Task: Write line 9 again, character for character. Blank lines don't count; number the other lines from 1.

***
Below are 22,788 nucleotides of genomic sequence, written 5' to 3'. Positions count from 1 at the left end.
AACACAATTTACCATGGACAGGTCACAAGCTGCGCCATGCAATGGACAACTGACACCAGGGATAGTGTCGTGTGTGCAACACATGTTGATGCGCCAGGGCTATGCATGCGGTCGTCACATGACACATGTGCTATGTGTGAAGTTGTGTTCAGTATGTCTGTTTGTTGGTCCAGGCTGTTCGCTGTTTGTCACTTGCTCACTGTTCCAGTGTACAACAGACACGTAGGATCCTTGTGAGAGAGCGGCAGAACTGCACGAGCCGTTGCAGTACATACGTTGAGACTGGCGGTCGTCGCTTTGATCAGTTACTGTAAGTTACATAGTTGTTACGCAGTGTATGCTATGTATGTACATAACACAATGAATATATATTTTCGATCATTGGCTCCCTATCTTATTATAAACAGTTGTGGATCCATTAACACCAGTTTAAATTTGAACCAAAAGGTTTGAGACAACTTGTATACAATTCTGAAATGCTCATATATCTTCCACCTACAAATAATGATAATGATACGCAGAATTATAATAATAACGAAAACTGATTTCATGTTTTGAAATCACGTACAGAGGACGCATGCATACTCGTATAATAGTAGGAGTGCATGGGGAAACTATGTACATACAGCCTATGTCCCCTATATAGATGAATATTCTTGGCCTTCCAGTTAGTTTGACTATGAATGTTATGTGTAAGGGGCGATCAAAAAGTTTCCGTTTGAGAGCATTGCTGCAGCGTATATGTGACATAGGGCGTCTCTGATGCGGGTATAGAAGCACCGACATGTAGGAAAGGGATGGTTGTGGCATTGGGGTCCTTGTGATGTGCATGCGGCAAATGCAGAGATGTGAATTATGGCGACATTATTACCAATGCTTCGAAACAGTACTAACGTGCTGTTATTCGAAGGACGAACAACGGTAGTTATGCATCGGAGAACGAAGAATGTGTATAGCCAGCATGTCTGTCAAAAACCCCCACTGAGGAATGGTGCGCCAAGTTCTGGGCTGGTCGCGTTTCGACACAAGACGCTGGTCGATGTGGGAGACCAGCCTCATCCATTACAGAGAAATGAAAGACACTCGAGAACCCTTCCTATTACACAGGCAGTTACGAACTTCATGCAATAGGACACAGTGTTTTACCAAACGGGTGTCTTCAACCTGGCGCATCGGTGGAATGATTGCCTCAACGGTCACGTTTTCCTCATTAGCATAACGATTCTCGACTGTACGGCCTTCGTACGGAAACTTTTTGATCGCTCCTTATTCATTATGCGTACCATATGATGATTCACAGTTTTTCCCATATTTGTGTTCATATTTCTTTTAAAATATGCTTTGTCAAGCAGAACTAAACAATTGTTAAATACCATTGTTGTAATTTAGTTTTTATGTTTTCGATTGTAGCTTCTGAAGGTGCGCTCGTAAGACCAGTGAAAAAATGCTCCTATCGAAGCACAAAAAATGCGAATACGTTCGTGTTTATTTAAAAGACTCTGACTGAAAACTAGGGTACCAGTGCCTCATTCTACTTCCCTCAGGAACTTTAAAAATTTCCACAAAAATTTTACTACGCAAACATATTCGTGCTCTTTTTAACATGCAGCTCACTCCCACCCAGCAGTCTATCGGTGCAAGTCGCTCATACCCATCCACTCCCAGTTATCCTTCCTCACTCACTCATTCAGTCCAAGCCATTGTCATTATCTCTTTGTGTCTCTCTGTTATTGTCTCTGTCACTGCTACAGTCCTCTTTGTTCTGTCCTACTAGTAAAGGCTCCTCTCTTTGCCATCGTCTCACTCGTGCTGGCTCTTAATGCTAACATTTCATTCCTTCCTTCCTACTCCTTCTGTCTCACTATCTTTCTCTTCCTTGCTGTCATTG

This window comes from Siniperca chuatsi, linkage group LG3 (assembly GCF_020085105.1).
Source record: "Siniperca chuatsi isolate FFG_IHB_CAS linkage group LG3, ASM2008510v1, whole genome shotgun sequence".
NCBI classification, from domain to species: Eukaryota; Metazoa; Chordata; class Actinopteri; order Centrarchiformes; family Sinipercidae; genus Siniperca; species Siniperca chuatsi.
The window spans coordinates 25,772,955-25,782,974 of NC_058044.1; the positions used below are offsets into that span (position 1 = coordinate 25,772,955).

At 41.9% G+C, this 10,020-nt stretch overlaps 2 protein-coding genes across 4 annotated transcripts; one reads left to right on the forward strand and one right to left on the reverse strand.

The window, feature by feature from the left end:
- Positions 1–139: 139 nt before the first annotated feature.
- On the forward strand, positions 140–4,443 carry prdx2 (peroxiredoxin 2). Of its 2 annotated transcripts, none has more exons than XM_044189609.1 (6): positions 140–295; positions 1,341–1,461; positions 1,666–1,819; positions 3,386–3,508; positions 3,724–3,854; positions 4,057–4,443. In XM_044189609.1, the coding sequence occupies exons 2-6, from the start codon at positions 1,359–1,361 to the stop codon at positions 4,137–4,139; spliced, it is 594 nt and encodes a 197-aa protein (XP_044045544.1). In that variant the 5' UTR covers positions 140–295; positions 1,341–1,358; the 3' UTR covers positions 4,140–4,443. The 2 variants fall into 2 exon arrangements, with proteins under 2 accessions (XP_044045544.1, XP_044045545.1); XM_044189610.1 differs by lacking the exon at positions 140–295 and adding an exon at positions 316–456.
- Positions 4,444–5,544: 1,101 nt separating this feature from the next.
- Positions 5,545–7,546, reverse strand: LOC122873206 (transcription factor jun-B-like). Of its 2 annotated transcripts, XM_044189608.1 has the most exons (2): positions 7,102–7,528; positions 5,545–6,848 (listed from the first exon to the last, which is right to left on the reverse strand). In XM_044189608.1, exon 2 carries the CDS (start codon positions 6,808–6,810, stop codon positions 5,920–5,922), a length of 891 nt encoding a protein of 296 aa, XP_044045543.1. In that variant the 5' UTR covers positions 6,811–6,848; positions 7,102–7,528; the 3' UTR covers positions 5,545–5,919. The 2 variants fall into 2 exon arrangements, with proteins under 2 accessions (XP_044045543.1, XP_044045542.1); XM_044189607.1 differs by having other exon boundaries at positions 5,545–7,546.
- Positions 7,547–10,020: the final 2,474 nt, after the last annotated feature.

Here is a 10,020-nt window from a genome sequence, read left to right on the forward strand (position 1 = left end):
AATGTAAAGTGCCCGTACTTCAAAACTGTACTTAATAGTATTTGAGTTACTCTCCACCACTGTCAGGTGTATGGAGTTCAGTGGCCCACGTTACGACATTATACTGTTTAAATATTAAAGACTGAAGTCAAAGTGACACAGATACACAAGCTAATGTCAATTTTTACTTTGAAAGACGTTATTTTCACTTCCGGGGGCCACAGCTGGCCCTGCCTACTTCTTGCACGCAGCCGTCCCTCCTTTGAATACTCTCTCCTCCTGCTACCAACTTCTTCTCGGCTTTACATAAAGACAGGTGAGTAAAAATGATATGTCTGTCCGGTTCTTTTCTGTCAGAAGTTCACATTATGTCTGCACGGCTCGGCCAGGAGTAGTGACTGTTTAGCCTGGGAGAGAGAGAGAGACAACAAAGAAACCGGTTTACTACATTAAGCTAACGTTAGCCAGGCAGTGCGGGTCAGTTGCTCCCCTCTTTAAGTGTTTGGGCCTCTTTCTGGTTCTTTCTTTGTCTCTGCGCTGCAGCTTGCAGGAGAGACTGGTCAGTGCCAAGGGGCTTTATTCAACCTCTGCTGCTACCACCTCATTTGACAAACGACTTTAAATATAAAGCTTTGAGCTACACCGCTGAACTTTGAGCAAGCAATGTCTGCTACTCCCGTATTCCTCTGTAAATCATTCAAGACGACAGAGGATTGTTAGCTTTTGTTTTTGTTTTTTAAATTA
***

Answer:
- Positions 1–139: 139 nt before the first annotated feature.